Supreme Court Limits Prohibition on Streamlined Pipeline Permitting Process

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Last week, Supreme Court Justice Elena Kagan issued an Order for the Supreme Court on a stay application, limiting a lower court decision that prohibited new pipeline projects from using Nationwide Permit 12 (NWP 12), a permit used for certain types of discharges in oil and gas infrastructure projects. The stay of the lower court decision does not apply to the Keystone XL pipeline project, which is the subject of a pending appeal in the U.S. Court of Appeals for the Ninth Circuit. The stay application is based on the permitting process and the Clean Water Act (CWA).

Under the CWA, the Army Corps of Engineers oversees the permitting process and regulates the discharge of pollutants, including dredged or fill material into jurisdictional waters. Section 404 of the CWA requires parties seeking to construct a project that will discharge dredged or fill material into jurisdictional waters to obtain a permit. General nationwide permits streamline the permitting process for certain categories of activities that will only cause minimal adverse environmental effects. Nationwide permits must be reissued every five years. NWP 12 authorizes discharges of dredged or fill material into jurisdictional waters as required for the construction, maintenance, repair, and removal of utility lines and associated facilities. NWP 12 was last issued in 2017.

On April 15, 2020, a federal judge in the District of Montana issued a ruling vacating the permit needed for the ongoing construction of the Keystone XL pipeline, finding that the nationwide permit was not properly evaluated under the Endangered Species Act (ESA). The order enjoined the Army Corps from authorizing any dredge or fill activities under the permit. The environmental groups that raised the challenge argued that the issuance of NWP 12 improperly gave the contractor of the Keystone XL pipeline, TC Energy Corp., the authority to construct the pipeline without evaluating the impact of the pipeline under the CWA, ESA and the National Environmental Policy Act (NEPA). The April ruling found merit in the ESA argument, but declined to consider the NEPA and CWA claims.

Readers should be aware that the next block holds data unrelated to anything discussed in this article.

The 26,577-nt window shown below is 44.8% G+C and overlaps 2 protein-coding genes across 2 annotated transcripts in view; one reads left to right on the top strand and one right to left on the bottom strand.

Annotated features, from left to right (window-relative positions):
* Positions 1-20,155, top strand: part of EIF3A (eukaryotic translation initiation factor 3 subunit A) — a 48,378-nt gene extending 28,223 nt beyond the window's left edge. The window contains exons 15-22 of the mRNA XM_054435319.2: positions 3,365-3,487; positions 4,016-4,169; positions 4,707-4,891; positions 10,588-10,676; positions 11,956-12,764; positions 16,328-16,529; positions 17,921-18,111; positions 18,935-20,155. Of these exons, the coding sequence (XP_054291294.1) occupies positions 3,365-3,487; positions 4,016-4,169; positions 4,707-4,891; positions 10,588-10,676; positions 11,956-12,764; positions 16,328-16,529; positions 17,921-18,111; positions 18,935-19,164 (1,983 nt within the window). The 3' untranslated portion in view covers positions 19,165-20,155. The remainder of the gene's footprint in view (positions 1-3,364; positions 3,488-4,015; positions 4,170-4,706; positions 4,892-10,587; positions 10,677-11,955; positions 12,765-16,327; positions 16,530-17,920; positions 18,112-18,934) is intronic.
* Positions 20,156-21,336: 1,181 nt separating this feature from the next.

On May 11, 2020, the District Court in Montana issued another ruling narrowing the April 15, 2020 Order, and clarifying that the order prevents the federal government from using NWP 12 for new pipelines while it appeals the ruling to the Ninth Circuit, but that the permit remains valid for nonpipeline construction activities and work on permitted infrastructure projects. The judge explained that applying the April ruling to new oil and gas pipeline construction is an appropriate balance between the ESA violation and government and industry concerns that the ruling would disrupt thousands of infrastructure projects. The judge also noted that the ruling does not prevent parties from applying for individual CWA permits, and therefore he found the order was not as disruptive as the industry groups had claimed.

Last week’s Supreme Court order put a temporary pause on the Montana federal court ruling as it applies to projects other than the Keystone XL pipeline. The Supreme Court did not provide any reasoning in support of its decision. The Ninth Circuit previously denied an attempt at a temporary pause on the federal court order pending appeal in the end of May, which brought the challenge to the Supreme Court.